An okoroshi masquerade featuring the character of Onyejuwe. Photo by G. I. Jones, 1930s, at Eziama Orlu (Isuama Igbo).
One of the sleepers in the Kunin sale was the below Igbo mask which was much better than its estimate suggested. After doing some research on it I found much more information than was available in the sale catalogue and traced down the masks’ possible village of origin. G.I. Jones photographed a very similar mask among the Isuama Igbo in Eziama Orlu in the 1930s. Comparing the mouth, ears, nose, eyes and eyebrows with the mask under discussion here, it’s very probable this mask was made by the same sculptor.
Igbo mask. Height: 49,3 cm. Image courtesy of Sotheby’s.
Another mask from this artist is in the collection of Yale University. G.I. Jones wrote that the carver of these masks was a professional canoe maker who spent a large part of his time working with his gang in the forests of the northern Delta. (Jones (G.I.), “The art of Eastern Nigeria”, Cambridge, 1984: p. 123).
Igbo mask. Height: 42,6 cm. Image courtesy of the Yale University Art Gallery, New Haven, USA (2006.51.515).
Okoroshi was a six week Igbo masking season during which water spirits bless the growing crops during the height of the rainy season. White-faced masks generally embodied benign female characters who dance prettily in open arenas for large crowds. They were conceptually opposed to dark masked male characters, often with ugly faces.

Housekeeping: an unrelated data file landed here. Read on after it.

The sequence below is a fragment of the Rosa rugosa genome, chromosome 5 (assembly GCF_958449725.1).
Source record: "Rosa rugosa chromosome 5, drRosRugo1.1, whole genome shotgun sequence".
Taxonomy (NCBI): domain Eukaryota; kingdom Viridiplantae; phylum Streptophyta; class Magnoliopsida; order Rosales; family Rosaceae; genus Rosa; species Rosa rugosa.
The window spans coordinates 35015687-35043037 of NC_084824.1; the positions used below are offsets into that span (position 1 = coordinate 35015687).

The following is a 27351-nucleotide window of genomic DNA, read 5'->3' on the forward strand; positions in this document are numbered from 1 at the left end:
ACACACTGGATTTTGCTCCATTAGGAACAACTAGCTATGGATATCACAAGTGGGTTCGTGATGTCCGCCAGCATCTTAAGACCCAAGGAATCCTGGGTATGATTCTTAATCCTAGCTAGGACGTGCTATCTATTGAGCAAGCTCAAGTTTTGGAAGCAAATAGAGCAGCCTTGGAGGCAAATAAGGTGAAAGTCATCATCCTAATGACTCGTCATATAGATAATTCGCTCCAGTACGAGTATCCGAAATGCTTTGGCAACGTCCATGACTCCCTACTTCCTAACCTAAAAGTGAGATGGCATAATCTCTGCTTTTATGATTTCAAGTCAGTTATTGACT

There’s another field-photo of this mask during the same performance.
An okoroshi masquerade depicting a close up of two beautiful characters. The one on the right is called Onyejuwe.The character on the left is wearing a white face mask consisting of an oval face with a high forehead with black painted head and a superstructure of two pointed horns and a carved white faced head in the centre; the face of the mask is white with black lines down the centre of the forehead, chin and black diagonal markings on the cheeks. The costume consists of layers of plaid cloth; two cloths are hanging from the wooden headdress.The character on the right, known as Onyejuwe, is wearing a white face mask with an elaborate headdress consisting of two pointed and arched horns emanating from the sides and in the middle are three carved faces painted white. The face of the mask is painted white with black incised coiffure a the top, black lines in the centre of the forehead and on both cheeks; slit eyes, nose and open mouth exaggerated mouth with white teeth. The masquerader is wearing covered in cloth. Photo by G. I. Jones, 1930s, at Eziama Orlu.
Eziama Orlu is located at number (28) – in Usuama Igbo territory – on the map below.
Map from Jones (Gwilym Iwan), “The art of Eastern Nigeria”, Cambridge: Cambridge University Press, 1984.
The Kunin mask most likely represented the same Okoroshi character – called nwanyure (‘proud woman’) – as featured on the field-photo below. Note the very similar iconography.
An Okorosie or Okoroshi masquerade with a ‘beautiful’ female charater. The masquerader is wearing a wooden white face mask that is oval in shape with a superstructure of another carved head with plaits on top. The white face is accentuated with balck markings and with two diagonal lines on the cheeks. The masquerader is draped in several cloths and is holding a clapper in one hand. Photo by G. I. Jones, 1930s, at Eziama Orlu (Isuama Igbo).